“I think this presents a tremendous opportunity, largely because I think the hires we’ve made have been great,” Anton said. “The planning director hire is great, the city manager hire was great, the police chief hire was great. Any time you have this type of change, it’s an opportunity for culture change, which is healthy.”
Permanent hires to fill the deputy city manager, corporation counsel and fire chief posts have yet to be made. The city search committee’s top choice for the fire chief job pulled out of the runninglast month, and the group has had to advertise for a new batch of candidates.
“I very seldom, if ever, come in with a preconceived candidate, or somebody I have in mind ahead of time for a job,” said City Manager Mark Rees. “I always want to hire the best candidate for the job, the best candidate [being] somebody who will work for Portland.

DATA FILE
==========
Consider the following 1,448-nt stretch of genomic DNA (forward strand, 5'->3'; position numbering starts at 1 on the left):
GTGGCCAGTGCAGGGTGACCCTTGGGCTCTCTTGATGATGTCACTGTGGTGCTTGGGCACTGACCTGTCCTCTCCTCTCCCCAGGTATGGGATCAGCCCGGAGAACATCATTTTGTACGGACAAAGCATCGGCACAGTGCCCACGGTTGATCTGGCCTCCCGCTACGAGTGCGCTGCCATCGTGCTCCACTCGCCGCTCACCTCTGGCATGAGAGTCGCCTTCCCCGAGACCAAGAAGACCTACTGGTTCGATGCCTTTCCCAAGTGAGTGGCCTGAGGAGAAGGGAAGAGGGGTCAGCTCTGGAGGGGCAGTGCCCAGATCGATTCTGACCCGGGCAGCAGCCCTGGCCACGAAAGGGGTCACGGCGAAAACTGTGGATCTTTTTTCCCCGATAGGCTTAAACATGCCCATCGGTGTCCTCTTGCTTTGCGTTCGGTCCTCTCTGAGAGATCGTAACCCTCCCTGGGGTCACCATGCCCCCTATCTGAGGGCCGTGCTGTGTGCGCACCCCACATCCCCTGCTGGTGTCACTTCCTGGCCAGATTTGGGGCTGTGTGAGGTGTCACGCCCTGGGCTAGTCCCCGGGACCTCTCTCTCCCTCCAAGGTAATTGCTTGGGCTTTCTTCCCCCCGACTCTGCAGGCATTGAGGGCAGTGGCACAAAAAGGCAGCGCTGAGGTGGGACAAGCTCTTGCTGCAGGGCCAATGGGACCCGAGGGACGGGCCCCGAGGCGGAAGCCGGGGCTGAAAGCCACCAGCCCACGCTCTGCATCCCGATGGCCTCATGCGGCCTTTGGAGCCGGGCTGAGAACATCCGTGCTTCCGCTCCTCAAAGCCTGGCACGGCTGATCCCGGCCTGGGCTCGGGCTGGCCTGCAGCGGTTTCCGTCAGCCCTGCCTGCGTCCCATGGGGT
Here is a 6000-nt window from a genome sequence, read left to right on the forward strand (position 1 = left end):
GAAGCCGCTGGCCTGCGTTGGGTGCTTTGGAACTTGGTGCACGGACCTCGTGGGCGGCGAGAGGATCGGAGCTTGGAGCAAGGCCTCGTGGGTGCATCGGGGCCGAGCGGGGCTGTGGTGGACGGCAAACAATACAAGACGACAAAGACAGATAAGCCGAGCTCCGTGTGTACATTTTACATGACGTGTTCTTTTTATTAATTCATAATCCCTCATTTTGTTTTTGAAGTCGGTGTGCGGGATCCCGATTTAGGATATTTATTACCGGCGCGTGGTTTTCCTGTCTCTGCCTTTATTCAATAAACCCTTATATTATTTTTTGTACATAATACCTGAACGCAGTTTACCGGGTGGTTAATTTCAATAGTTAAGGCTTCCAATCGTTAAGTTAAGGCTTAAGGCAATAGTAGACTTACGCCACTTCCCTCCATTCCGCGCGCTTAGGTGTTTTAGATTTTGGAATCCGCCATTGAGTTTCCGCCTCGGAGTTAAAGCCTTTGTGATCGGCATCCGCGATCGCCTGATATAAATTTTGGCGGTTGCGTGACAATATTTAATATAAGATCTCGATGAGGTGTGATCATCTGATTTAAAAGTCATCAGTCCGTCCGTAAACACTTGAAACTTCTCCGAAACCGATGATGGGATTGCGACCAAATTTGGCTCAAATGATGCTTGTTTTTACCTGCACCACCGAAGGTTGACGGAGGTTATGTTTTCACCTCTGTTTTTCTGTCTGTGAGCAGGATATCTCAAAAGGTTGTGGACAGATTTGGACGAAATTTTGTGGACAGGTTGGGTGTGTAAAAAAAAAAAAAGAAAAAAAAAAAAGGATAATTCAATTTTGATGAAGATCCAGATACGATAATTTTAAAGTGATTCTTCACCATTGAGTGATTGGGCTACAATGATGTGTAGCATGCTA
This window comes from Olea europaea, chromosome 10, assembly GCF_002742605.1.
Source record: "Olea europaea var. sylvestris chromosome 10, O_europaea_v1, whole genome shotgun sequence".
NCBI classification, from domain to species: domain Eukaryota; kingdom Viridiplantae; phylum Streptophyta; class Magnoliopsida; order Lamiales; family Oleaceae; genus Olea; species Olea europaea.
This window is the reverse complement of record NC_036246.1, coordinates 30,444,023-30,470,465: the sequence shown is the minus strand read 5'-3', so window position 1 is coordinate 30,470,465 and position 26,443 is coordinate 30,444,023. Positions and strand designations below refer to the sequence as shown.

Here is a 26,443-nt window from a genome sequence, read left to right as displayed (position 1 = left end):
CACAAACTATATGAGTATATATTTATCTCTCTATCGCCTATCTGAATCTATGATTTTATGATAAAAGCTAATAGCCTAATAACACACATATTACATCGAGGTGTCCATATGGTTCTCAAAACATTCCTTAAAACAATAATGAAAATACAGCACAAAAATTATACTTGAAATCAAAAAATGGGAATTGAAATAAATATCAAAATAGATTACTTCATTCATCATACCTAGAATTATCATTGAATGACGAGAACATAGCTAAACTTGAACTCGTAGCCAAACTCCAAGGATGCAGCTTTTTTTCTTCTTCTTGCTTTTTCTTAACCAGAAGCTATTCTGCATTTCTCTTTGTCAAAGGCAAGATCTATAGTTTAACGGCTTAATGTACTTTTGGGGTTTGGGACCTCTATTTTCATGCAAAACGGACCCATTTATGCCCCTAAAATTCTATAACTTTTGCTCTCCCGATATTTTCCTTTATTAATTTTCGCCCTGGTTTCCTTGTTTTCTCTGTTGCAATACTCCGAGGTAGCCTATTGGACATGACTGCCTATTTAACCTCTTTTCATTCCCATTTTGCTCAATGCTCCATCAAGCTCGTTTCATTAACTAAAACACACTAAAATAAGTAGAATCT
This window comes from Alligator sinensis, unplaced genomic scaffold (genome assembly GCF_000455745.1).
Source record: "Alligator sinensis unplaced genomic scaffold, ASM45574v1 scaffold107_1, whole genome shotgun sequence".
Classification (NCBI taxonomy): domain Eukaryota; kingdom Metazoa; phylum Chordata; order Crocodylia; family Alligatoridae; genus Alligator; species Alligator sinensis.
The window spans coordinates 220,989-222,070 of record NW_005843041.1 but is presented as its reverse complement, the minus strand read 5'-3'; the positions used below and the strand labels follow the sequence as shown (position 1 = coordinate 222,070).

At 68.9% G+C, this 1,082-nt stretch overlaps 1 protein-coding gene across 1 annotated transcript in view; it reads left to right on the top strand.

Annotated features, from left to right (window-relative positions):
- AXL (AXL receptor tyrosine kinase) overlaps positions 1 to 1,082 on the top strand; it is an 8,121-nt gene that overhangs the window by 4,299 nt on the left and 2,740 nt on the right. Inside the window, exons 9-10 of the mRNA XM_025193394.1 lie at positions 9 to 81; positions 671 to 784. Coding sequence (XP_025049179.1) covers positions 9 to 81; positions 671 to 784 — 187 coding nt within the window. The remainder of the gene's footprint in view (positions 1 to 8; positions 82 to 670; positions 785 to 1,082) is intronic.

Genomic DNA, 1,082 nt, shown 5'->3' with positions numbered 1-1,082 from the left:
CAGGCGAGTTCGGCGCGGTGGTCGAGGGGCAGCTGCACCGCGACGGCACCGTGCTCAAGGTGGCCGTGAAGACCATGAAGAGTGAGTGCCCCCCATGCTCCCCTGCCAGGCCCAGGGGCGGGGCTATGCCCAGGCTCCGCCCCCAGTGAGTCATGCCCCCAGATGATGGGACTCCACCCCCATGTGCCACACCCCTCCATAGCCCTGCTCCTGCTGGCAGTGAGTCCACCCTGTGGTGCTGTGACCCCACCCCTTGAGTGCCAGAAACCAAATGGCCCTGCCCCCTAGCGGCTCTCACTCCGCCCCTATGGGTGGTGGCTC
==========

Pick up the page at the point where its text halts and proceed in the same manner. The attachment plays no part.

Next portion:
“You don’t want to have such turnover that things become chaotic or unorganized, but if you have certain positions where people retire or move on, it’s a great opportunity to see who else is out there in those positions and what new perspectives we can add,” he continued. “One of the nice things about Portland is that it’s a very nice place for people to come and work, so we tend to attract the top tier of candidates for these positions.”
And even with the regular announcements of retirements and departures over the last year, Rees said the city has the luxury of having time to be patient and making the right hire.